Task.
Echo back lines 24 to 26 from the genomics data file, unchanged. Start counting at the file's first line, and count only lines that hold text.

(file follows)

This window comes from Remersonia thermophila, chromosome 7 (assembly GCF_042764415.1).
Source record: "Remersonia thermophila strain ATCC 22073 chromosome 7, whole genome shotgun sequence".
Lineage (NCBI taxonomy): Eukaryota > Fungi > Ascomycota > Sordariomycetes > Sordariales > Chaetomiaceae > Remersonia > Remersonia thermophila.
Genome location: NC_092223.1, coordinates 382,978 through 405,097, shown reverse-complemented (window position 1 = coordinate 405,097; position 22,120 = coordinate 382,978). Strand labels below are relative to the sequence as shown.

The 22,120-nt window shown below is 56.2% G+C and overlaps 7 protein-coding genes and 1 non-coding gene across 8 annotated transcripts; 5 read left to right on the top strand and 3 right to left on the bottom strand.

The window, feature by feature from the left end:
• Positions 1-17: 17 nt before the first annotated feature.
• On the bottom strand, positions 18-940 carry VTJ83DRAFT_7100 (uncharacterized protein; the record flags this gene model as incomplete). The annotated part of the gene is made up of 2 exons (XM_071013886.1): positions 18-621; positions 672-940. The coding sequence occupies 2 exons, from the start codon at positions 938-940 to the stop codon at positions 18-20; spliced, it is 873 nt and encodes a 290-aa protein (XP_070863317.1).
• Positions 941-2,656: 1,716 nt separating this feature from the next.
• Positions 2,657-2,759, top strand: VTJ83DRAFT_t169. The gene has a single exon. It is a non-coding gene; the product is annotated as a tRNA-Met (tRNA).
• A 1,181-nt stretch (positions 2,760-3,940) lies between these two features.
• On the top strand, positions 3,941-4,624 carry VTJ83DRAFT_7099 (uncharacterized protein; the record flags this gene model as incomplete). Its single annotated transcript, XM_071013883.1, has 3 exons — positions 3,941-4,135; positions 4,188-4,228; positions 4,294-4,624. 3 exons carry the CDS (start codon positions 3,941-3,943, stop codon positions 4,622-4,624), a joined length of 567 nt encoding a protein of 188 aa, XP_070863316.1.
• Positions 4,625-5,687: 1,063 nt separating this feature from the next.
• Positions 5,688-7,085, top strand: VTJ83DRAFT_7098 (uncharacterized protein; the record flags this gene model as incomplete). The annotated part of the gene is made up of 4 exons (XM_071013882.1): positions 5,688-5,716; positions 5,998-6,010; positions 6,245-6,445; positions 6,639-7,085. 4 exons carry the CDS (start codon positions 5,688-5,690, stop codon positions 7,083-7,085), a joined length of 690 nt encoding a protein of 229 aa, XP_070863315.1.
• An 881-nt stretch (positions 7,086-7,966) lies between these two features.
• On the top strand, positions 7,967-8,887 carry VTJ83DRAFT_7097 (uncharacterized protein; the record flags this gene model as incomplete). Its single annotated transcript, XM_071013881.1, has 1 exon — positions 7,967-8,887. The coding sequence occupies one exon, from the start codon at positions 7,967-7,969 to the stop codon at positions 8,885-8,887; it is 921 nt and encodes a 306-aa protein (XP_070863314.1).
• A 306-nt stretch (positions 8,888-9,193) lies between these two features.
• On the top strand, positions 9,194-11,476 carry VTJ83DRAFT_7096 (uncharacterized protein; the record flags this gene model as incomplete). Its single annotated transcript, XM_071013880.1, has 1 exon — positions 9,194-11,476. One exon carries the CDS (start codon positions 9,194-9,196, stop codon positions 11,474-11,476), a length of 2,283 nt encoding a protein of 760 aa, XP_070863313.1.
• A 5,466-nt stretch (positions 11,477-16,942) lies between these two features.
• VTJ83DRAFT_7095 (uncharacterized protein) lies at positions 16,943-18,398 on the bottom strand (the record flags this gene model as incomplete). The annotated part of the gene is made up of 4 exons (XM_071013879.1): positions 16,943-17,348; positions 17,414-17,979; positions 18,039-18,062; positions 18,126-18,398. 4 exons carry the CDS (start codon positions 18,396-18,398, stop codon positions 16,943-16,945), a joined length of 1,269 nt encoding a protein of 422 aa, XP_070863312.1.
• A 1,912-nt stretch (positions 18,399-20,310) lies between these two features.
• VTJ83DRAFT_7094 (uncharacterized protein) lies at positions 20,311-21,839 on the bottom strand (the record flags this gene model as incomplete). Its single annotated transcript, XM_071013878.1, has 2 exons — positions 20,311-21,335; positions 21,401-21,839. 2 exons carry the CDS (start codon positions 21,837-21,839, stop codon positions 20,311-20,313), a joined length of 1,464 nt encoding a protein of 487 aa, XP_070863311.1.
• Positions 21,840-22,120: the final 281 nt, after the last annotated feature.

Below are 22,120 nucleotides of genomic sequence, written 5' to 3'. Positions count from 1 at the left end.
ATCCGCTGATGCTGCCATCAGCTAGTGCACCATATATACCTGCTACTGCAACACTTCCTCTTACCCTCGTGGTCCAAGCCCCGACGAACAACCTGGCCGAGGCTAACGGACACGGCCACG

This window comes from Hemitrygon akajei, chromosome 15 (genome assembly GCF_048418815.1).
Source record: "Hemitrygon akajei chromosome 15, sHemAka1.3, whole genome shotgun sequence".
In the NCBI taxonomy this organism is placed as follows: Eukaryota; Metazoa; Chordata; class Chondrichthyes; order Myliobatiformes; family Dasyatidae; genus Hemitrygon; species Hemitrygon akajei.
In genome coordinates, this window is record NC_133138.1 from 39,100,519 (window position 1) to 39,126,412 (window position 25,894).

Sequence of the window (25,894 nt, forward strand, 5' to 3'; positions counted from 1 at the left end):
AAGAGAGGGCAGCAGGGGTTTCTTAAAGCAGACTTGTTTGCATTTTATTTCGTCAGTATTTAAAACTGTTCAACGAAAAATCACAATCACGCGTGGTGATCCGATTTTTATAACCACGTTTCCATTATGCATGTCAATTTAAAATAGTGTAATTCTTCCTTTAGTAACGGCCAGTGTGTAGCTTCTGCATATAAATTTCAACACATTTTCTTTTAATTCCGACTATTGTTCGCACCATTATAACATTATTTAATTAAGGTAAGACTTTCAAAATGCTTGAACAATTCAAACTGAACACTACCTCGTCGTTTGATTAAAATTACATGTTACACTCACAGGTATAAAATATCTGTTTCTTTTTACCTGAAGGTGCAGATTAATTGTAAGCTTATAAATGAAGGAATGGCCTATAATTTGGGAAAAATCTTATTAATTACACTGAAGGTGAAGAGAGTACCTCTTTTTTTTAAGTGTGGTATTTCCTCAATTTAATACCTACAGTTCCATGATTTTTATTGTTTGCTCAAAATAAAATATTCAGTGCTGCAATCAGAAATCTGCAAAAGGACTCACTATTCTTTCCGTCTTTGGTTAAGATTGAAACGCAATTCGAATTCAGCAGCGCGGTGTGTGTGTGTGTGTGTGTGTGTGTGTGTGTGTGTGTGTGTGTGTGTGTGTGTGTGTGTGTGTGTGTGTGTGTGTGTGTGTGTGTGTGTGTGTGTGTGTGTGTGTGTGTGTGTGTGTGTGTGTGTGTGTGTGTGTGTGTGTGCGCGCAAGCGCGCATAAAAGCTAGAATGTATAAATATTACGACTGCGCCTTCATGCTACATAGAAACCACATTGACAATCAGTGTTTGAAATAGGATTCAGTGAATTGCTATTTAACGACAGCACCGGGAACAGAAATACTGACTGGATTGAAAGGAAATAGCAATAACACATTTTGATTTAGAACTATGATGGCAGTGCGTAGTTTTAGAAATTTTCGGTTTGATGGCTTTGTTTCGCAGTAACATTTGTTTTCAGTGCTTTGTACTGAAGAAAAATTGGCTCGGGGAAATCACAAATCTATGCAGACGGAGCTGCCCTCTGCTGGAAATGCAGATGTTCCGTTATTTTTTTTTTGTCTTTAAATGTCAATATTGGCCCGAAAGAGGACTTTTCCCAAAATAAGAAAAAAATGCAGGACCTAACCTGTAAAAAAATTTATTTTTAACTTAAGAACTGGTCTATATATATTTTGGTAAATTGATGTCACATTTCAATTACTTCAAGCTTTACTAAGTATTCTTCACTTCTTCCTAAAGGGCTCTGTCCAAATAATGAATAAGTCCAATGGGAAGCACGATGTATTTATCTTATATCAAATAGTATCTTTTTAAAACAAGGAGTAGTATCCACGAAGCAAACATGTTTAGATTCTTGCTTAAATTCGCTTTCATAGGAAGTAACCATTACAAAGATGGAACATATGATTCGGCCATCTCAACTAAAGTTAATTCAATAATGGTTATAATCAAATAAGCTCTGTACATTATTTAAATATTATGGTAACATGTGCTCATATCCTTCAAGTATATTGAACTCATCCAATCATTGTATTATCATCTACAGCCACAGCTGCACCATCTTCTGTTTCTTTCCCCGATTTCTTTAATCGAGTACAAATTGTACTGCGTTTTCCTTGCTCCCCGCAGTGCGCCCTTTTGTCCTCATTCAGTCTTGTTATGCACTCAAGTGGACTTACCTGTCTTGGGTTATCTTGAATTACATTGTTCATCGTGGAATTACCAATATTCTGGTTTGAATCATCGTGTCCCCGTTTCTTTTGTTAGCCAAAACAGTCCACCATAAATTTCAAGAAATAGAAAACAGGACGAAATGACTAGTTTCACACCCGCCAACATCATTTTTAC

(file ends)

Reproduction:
Below are 22,120 nucleotides of genomic sequence, written 5' to 3'. Positions count from 1 at the left end.
ATCCGCTGATGCTGCCATCAGCTAGTGCACCATATATACCTGCTACTGCAACACTTCCTCTTACCCTCGTGGTCCAAGCCCCGACGAACAACCTGGCCGAGGCTAACGGACACGGCCACG

This window comes from Hemitrygon akajei, chromosome 15 (genome assembly GCF_048418815.1).